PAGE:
I Remember Yesterday: How Giorgio Moroder rewrote the future of club music
Forty years on, DJ and author Bill Brewster recalls how Giorgio Moroder hurtled I Remember Yesterday into the future
Donna Summer – I Remember Yesterday
Original release date: 13 May, 1977
While it’s not exactly the moon landings or Kennedy’s assassination, I can still remember where I was the first time I heard Donna Summer’s song I Feel Love. It was in a record store in Earl’s Court called Beggars Banquet. Amid the clatter and clamour of a store that specialised in punk and denim-clad rock, it was as strange and otherworldly as Autobahn or Popcorn, two other electronic hits from earlier in the decade, but also sleek like a sports car and as futuristic as a jet-pack. Today, nearly exactly 40 years later, I Feel Love somehow still sounds like some sort of future, though with Brexit, Trump and Assad it’s one that may be somewhat more dystopian than my teenage self might have imagined.
What makes I Feel Love more arresting still is the fact that it was conceived by its producer Giorgio Moroder as a conceptual piece of music that foretold the future. I Feel Love was taken from Donna’s fifth album, I Remember Yesterday, which was a concept album about time Both Giorgio and disco itself were no strangers to a lofty hypothesis; and disco always had a weakness for a concept album. But then, so did the rest of the 70s.
In the UK we had Rick Wakeman’s The Six Wives Of Henry VIII, while the US countered with Jeff Wayne’s War Of The Worlds. In France, disco auteur Alec R. Costandinos produced a series of lavish tributes to the classics that took in the Hunchback Of Notre Dame and Romeo & Juliet, while colleague Cerrone seemed happy to focus on photoshoots involving refrigerators. The king of them all, though, was Giorgio.
Moroder originally made his name in Germany as a bubblegum producer with titles as amazing as Looky, Looky or Yummy Yummy Yummy or the frankly untranslatable Muny Muny Muny. His first crossover hit in the English-speaking market was Chicory Tip’s cover version of Son Of My Father – which had been a hit for Giorgio in Germany – it was also notable for being one of the first to feature a Minimoog. Donna Summer had originally found herself in Munich as part of a touring production of the seminal musical Hair, settling there and marrying Austrian actor Helmuth Sommer in 1973. Her breakthrough with Moroder was 1975’s Love To Love You Baby, where she brought a particular soulful, breathy sex appeal to the songs, which, as a church girl, made her occasionally uncomfortable.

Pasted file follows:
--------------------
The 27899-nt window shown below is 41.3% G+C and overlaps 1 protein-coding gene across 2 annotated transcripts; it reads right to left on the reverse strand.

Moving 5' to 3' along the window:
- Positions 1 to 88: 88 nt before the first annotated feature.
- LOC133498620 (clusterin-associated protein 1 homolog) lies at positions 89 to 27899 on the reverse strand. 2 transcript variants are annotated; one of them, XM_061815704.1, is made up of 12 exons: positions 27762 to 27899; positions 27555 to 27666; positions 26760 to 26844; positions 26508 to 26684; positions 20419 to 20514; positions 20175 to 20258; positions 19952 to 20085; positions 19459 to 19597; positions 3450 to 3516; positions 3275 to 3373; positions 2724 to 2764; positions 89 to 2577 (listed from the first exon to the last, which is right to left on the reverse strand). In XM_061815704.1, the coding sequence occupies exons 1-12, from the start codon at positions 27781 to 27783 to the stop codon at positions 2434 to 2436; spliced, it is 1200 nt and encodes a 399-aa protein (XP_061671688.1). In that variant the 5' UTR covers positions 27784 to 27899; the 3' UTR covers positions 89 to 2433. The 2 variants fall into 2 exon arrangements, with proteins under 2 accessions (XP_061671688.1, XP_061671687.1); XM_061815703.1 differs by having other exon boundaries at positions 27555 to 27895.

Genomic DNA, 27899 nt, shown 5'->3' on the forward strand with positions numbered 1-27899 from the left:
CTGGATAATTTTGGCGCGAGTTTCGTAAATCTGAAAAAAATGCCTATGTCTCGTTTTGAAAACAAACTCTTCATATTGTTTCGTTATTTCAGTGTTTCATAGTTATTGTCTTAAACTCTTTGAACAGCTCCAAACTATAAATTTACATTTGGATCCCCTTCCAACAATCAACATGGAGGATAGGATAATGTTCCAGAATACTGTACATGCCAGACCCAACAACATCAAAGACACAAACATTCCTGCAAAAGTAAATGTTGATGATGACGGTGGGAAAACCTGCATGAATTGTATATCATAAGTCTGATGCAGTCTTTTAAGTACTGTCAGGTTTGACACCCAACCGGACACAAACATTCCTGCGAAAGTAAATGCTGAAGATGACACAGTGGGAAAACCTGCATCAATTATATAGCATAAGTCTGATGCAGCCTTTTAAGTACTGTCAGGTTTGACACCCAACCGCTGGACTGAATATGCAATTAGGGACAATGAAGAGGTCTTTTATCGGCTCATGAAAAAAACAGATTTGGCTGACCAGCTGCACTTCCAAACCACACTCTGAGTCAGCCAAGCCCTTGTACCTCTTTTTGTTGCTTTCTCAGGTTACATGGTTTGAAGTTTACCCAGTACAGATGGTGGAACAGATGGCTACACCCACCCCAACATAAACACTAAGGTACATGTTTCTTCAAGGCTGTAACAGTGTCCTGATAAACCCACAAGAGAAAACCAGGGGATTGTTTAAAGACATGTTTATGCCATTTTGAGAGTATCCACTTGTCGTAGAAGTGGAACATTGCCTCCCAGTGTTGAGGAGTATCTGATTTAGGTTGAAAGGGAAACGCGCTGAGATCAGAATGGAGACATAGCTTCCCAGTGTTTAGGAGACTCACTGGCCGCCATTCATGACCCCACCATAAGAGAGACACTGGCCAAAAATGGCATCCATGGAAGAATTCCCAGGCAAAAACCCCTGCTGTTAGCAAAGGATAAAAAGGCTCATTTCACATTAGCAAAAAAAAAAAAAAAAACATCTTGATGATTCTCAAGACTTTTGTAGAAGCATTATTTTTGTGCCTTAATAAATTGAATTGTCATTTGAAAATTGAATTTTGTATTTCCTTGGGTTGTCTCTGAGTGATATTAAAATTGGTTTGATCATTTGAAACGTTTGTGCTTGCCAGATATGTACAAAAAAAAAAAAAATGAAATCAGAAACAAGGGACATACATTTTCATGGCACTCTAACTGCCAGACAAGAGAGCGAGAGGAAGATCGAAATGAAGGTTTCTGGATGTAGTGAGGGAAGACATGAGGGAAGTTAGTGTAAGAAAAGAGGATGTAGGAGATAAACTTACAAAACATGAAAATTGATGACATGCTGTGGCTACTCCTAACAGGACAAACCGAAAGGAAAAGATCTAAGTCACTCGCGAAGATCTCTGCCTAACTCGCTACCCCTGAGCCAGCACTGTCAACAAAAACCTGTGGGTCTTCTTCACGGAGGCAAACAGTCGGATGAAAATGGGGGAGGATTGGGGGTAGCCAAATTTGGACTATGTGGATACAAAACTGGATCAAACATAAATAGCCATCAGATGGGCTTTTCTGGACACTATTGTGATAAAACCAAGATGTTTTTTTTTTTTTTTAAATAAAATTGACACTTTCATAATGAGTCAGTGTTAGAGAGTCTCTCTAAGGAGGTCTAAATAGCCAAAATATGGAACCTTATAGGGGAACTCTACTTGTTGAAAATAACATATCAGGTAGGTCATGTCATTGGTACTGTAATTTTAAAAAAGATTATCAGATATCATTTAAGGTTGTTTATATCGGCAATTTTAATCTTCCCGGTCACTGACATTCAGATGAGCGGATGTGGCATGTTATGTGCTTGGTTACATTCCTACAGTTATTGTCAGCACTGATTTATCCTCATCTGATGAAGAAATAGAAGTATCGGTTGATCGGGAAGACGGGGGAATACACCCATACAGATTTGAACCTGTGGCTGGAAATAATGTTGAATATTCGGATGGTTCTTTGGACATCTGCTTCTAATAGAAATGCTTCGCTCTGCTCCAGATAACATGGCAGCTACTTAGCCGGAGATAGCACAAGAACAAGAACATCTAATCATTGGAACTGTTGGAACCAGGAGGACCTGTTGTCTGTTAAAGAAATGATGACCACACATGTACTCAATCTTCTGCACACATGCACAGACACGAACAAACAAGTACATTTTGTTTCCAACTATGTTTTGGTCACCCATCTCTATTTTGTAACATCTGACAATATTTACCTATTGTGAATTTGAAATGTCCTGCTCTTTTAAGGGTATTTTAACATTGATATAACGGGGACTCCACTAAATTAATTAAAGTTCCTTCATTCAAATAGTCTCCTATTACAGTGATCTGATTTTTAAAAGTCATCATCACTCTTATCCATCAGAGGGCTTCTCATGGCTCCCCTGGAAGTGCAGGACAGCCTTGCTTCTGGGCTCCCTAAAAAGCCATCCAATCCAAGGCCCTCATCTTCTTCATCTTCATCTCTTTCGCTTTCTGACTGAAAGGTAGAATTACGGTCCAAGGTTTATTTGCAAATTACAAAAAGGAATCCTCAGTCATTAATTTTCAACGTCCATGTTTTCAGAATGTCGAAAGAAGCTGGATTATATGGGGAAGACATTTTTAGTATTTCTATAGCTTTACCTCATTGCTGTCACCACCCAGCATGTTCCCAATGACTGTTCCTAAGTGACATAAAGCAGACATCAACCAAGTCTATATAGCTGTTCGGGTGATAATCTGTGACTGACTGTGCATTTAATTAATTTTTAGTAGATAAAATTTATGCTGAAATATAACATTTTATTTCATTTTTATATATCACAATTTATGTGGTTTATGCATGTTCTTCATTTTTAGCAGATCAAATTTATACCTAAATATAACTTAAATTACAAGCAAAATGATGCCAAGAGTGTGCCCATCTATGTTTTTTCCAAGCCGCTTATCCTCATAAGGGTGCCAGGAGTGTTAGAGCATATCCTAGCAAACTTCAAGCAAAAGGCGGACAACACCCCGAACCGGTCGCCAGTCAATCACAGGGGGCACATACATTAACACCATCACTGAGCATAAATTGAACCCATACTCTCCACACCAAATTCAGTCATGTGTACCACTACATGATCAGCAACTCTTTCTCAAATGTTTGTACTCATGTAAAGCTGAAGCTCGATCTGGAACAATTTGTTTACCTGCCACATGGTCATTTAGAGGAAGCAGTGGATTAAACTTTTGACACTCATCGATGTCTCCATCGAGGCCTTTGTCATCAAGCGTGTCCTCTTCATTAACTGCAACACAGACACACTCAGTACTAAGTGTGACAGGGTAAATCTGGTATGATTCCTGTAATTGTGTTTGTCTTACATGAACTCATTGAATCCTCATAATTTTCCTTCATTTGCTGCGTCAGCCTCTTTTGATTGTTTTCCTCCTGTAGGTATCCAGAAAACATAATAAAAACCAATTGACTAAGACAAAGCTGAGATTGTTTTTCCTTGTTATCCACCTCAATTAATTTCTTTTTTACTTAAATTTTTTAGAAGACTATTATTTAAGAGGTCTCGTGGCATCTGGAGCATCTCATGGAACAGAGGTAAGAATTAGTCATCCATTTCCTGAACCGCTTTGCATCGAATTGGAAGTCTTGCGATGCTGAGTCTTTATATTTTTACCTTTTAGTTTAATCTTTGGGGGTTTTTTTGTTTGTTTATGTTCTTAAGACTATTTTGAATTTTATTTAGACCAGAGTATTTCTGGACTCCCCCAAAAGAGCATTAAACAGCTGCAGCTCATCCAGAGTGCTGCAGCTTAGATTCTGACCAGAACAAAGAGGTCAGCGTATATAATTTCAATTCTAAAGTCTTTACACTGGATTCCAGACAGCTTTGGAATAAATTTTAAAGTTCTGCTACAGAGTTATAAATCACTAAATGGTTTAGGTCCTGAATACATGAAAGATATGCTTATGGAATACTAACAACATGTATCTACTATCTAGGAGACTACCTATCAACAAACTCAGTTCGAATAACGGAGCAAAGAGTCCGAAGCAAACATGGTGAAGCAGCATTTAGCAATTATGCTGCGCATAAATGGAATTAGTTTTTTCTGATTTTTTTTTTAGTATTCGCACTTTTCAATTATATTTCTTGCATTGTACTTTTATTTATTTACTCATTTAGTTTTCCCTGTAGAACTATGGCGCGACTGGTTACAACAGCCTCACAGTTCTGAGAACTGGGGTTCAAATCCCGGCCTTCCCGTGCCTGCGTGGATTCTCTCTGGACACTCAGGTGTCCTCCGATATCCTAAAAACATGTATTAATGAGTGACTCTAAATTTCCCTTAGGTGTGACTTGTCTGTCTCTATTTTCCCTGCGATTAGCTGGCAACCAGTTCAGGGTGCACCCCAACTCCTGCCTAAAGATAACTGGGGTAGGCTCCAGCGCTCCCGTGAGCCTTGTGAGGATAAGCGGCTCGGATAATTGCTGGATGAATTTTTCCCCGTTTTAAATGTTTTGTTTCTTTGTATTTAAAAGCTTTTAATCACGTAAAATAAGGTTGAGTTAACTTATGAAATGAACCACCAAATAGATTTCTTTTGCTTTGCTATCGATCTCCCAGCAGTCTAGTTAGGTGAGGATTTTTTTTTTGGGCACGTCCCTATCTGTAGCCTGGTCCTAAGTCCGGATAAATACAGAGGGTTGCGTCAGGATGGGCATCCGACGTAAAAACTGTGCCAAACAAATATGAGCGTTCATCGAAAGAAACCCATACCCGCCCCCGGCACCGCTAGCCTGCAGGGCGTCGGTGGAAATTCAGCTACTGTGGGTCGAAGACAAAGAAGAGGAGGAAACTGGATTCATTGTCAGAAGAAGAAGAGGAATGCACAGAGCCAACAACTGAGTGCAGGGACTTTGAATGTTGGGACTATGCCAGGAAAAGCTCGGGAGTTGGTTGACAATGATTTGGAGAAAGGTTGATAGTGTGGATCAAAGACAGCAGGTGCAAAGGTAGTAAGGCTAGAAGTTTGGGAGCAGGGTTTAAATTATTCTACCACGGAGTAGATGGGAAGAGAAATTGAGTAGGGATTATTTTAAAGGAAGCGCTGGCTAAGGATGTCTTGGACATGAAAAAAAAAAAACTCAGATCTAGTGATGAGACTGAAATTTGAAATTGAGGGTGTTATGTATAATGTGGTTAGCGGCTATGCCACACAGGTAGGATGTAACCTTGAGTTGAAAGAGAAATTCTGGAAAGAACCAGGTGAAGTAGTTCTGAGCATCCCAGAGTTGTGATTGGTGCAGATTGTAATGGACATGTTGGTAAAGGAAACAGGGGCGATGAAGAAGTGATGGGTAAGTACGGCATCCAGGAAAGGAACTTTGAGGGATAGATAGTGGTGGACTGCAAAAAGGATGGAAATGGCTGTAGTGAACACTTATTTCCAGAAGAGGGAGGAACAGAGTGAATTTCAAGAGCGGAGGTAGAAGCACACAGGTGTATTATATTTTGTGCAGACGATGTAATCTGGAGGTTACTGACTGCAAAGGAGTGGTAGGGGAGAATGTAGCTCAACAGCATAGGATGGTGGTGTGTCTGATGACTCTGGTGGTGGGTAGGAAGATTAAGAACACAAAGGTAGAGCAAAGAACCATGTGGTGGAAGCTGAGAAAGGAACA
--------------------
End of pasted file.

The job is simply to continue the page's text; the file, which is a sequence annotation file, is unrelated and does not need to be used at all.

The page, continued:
Both Moroder’s solo albums and his work with Donna Summer had overarching themes, though some concepts were harder to discern than others. I Remember Yesterday was a reflection on the passage of time. The title track was what I like to call flapper disco, a style of music created by Stony Browder, the leader of Dr Buzzard’s Original Savannah Band, whose self-titled album had been an unexpected leftfield hit the year before. Where Browder had managed to make it work, somehow fusing 40s jazz into a disco context that wasn’t contrived, I Remember Yesterday struggled to break free of its conceptual straitjacket. Love’s Unkind is a homage to Phil Spector with a lyrical delivery that is a straight lift from Eddie Cochrane’s Somethin’ Else (it still made no. 3 in the charts, though). Back In Love Again is pure Motown. And so on.
There’s only one reason I Remember Yesterday is memorable and that’s because of I Feel Love, which stands tall among the kitsch and sync. “I thought what could be a sound that you could possibly call the future and the only way to realise that was to use machines,” Moroder told me last year. “I had a Moog and I think I had a polyphonic synthesiser, so I thought I could make all the sounds of a group or orchestra by using them. I used the machines on everything except the kick but I was not able to get enough kick to make people dance.” The only slice of humanity on I Feel Love is the foot of British drummer Keith Forsey who laboured on the kick-pedal for seven minutes while Giorgio’s machines let rip.
When Brian Eno heard the song, he immediately recognised it as a significant moment in popular music. At the time he was working with Bowie in Berlin. “This is it, look no further,” Eno told him. “This single is going to change the sound of club music for the next 15 years.” An understatement, if ever there was one.
The success of I Feel Love firmly propelled Giorgio into a future he had invented. Moroder largely abandoned the live instrumentation he had previously favoured for the machines that had impelled him to make I Feel Love. Suddenly, the future sounded dramatically different.